In a word: PERSIST.

PERSIST on telling your story. PERSIST on reaching your audience. PERSIST on staying true to your vision. Remember what Peter Jackson said, “Pain is temporary. Film is forever.” And he of all people should know.

So next time you hit writer’s block, or your computer crashes and you lose an entire night’s work because you didn’t hit save (always hit save), just remember: you’re never far from that next burst of divine creativity. Work through that 97% of murky abyssmal mediocrity to get to that 3% which everyone will remember you for!

I guarantee you, the art will be well worth the work!

Your friend and mine,

Austin Madison



Building — June 10, 2011

Today we pulled the wraps off my company’s fourth product A web service to bookmark, share, and discover videos worth watching.

We’re only in prototype form now. So for those that enjoy playing an active part of an ever evolving creation,  please sign up and let me know what you think! I’m really looking forward to receiving your video recommendations (@mosko) and sharing some of my own favorites with you.

Here’s one to get started:

We’ll be on Facebook, Twitter, and (of course) Shiftd if you want to stay posted.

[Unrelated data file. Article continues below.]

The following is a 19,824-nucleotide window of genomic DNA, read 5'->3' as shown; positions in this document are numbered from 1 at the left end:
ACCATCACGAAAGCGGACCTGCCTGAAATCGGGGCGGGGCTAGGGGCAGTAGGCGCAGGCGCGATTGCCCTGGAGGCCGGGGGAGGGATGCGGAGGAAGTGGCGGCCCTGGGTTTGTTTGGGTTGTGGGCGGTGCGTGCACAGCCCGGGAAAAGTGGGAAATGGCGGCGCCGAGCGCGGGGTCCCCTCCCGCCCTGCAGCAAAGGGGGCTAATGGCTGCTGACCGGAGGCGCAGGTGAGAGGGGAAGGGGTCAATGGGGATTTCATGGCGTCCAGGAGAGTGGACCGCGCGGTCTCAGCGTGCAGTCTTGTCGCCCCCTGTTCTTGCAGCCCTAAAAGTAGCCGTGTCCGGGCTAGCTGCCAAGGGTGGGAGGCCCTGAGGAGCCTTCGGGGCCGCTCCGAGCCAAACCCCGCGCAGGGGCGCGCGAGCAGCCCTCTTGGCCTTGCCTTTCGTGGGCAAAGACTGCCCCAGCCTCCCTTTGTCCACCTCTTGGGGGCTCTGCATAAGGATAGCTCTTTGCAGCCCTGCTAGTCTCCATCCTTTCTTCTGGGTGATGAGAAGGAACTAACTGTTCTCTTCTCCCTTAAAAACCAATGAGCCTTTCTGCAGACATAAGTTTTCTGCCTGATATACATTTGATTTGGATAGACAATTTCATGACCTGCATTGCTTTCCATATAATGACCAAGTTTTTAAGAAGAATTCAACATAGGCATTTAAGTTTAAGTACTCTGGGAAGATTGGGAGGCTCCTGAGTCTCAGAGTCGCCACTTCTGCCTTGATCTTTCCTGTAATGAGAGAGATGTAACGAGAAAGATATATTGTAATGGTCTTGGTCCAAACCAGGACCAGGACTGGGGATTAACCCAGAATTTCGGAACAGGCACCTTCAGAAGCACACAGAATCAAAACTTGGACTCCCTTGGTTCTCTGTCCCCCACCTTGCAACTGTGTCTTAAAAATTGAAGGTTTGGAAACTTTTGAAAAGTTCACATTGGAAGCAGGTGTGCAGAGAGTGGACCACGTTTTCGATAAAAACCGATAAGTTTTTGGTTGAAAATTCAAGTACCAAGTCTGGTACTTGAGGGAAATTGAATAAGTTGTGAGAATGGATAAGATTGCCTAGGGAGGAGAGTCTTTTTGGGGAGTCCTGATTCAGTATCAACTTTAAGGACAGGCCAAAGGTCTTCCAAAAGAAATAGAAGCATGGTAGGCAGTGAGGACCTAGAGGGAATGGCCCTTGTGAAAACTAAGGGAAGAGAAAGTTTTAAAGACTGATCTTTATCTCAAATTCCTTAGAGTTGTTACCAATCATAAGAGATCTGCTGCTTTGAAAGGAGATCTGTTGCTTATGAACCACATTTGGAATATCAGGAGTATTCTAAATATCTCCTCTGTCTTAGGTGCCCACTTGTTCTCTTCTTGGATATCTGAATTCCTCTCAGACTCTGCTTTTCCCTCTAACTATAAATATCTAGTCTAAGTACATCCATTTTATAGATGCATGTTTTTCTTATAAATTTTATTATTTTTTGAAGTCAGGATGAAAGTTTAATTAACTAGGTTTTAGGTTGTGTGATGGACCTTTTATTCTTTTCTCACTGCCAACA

What is execution?

Thoughts — May 9, 2011

There is so much talk these days about execution. But what exactly is execution? Another buzz word like innovation? It seems fashionable to claim execution is more important than ideas… (Can we really separate the two?). What is an idea without execution? And what does it mean to execute without an idea?

Here’s a Japanese man ironing a shirt:

To me this feels like execution. All movements are precise, purposeful, and lead towards one final result.

Feynman Lectures on Computing

Book Club — February 21, 2011

Over Chinese New Year I rediscovered and old favorite that I want to share with you today. Feynman Lectures on Computation, while not a novel (I said I would share novels) is so good that I don’t want to leave it sitting on my bookshelf any longer.